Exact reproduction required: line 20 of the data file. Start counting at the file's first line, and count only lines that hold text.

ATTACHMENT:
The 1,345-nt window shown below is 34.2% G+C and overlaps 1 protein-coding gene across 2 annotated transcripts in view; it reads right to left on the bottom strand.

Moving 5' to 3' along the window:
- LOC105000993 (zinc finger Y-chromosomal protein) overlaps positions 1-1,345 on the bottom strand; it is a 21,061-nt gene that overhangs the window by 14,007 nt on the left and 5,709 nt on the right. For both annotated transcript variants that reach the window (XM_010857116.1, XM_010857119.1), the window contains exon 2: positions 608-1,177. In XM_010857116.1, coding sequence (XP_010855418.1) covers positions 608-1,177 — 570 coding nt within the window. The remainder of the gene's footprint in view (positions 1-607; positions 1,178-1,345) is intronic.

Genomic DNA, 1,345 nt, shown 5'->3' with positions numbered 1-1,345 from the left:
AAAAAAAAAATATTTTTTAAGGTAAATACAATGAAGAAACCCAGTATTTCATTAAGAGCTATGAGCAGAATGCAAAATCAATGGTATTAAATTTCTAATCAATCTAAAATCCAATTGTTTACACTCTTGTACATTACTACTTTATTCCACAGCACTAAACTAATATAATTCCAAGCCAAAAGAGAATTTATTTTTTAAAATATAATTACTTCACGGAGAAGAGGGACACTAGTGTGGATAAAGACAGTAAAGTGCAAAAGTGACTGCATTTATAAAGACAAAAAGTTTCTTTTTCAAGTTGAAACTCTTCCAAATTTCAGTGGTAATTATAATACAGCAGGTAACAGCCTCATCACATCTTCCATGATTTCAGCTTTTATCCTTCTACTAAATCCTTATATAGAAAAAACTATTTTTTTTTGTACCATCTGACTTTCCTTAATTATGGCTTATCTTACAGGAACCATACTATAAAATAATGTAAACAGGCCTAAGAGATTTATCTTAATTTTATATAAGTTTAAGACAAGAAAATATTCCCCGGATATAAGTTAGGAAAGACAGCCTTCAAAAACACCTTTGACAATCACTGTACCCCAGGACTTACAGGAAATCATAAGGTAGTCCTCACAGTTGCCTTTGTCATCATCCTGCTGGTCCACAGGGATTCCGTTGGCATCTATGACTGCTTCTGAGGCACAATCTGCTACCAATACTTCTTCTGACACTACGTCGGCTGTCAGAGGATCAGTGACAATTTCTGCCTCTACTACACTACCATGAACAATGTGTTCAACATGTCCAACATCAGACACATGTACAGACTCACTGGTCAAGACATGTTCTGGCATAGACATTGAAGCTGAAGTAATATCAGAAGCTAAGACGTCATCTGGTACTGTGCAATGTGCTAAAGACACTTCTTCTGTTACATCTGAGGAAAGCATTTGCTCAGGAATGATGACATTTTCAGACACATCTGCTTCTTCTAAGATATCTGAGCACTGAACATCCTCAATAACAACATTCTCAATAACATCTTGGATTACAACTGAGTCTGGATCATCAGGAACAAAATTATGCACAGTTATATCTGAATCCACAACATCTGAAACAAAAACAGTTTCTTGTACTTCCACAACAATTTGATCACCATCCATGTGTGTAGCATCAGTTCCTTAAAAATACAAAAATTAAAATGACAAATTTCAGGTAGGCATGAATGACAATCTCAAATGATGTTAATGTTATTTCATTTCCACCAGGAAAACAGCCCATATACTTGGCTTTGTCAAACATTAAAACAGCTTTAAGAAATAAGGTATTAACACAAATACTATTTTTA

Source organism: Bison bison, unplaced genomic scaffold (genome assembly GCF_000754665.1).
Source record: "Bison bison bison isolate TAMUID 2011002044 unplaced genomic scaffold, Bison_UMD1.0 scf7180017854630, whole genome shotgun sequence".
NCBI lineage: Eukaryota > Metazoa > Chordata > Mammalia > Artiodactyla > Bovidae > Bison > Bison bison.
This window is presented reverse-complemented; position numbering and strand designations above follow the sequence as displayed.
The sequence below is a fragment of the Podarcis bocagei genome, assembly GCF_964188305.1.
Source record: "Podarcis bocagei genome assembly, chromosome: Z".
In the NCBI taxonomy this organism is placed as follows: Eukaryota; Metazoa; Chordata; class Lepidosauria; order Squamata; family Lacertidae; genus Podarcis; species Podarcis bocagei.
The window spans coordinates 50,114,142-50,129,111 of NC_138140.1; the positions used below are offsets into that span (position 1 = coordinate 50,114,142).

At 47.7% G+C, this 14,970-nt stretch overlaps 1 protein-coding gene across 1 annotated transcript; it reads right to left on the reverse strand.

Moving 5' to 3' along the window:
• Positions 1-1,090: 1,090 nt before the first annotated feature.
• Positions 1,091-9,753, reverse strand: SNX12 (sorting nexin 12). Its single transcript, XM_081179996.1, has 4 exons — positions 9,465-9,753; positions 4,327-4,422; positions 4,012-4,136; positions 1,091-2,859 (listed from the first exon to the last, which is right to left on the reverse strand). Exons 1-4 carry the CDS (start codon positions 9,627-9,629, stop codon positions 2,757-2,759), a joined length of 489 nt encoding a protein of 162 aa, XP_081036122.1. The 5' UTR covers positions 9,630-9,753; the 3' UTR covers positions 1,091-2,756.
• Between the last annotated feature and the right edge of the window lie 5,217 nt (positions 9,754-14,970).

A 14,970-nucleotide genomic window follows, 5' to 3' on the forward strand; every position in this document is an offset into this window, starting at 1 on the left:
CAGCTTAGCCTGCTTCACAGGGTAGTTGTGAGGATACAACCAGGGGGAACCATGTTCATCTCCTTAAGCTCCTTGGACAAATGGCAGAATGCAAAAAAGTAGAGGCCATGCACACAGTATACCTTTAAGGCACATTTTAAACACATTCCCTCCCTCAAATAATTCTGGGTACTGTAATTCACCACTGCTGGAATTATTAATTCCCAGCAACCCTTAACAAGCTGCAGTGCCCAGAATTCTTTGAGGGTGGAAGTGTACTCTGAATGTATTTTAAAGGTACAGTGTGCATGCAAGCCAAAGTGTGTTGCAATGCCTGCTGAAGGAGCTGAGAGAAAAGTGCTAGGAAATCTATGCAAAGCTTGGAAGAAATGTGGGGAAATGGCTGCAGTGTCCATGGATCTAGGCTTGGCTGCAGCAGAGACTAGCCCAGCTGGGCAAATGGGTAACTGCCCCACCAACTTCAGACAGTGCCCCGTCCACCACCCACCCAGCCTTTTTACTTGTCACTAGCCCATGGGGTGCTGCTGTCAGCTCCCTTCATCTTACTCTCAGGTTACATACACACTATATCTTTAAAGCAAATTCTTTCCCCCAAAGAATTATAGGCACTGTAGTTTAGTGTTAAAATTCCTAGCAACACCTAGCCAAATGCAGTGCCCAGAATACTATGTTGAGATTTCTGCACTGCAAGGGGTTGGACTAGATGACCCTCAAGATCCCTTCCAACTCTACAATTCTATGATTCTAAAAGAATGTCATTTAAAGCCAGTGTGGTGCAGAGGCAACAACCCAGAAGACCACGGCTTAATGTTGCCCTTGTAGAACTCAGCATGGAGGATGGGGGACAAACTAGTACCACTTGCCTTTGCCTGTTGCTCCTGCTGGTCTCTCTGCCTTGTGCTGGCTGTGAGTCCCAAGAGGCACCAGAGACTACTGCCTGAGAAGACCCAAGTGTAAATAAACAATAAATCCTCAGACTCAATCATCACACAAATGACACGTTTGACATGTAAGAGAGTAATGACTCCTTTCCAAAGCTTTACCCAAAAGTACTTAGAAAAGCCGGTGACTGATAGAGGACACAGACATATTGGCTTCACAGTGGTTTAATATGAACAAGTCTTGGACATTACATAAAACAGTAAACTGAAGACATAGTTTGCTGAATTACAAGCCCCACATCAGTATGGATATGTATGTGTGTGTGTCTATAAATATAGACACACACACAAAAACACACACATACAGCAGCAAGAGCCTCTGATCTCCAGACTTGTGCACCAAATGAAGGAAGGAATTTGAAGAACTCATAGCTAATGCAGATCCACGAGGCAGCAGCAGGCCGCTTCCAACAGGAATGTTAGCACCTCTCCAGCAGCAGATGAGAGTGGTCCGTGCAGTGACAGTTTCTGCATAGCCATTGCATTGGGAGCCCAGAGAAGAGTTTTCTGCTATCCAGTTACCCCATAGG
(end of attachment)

CAGCTTAGCCTGCTTCACAGGGTAGTTGTGAGGATACAACCAGGGGGAACCATGTTCATCTCCTTAAGCTCCTTGGACAAATGGCAGAATGCAAAAAAGTAGAGGCCATGCACACAGTATACCTTTAAGGCACATTTTAAACACATTCCCTCCCTCAAATAATTCTGGGTACTGTAATTCACCACTGCTGGAATTATTAATTCCCAGCAACCCTTAACAAGCTGCAGTGCCCAGAATTCTTTGAGGGTGGAAGTGTACTCTGAATGTATTTTAAAGGTACAGTGTGCATGCAAGCCAAAGTGTGTTGCAATGCCTGCTGAAGGAGCTGAGAGAAAAGTGCTAGGAAATCTATGCAAAGCTTGGAAGAAATGTGGGGAAATGGCTGCAGTGTCCATGGATCTAGGCTTGGCTGCAGCAGAGACTAGCCCAGCTGGGCAAATGGGTAACTGCCCCACCAACTTCAGACAGTGCCCCGTCCACCACCCACCCAGCCTTTTTACTTGTCACTAGCCCATGGGGTGCTGCTGTCAGCTCCCTTCATCTTACTCTCAGGTTACATACACACTATATCTTTAAAGCAAATTCTTTCCCCCAAAGAATTATAGGCACTGTAGTTTAGTGTTAAAATTCCTAGCAACACCTAGCCAAATGCAGTGCCCAGAATACTATGTTGAGATTTCTGCACTGCAAGGGGTTGGACTAGATGACCCTCAAGATCCCTTCCAACTCTACAATTCTATGATTCTAAAAGAATGTCATTTAAAGCCAGTGTGGTGCAGAGGCAACAACCCAGAAGACCACGGCTTAATGTTGCCCTTGTAGAACTCAGCATGGAGGATGGGGGACAAACTAGTACCACTTGCCTTTGCCTGTTGCTCCTGCTGGTCTCTCTGCCTTGTGCTGGCTGTGAGTCCCAAGAGGCACCAGAGACTACTGCCTGAGAAGACCCAAGTGTAAATAAACAATAAATCCTCAGACTCAATCATCACACAAATGACACGTTTGACATGTAAGAGAGTAATGACTCCTTTCCAAAGCTTTACCCAAAAGTACTTAGAAAAGCCGGTGACTGATAGAGGACACAGACATATTGGCTTCACAGTGGTTTAATATGAACAAGTCTTGGACATTACATAAAACAGTAAACTGAAGACATAGTTTGCTGAATTACAAGCCCCACATCAGTATGGATATGTATGTGTGTGTGTCTATAAATATAGACACACACACAAAAACACACACATACAGCAGCAAGAGCCTCTGATCTCCAGACTTGTGCACCAAATGAAGGAAGGAATTTGAAGAACTCATAGCTAATGCAGATCCACGAGGCAGCAGCAGGCCGCTTCCAACAGGAATGTTAGCACCTCTCCAGCAGCAGATGAGAGTGGTCCGTGCAGTGACAGTTTCTGCATAGCCATTGCATTGGGAGCCCAGAGAAGAGTTTTCTGCTATCCAGTTACCCCATAGG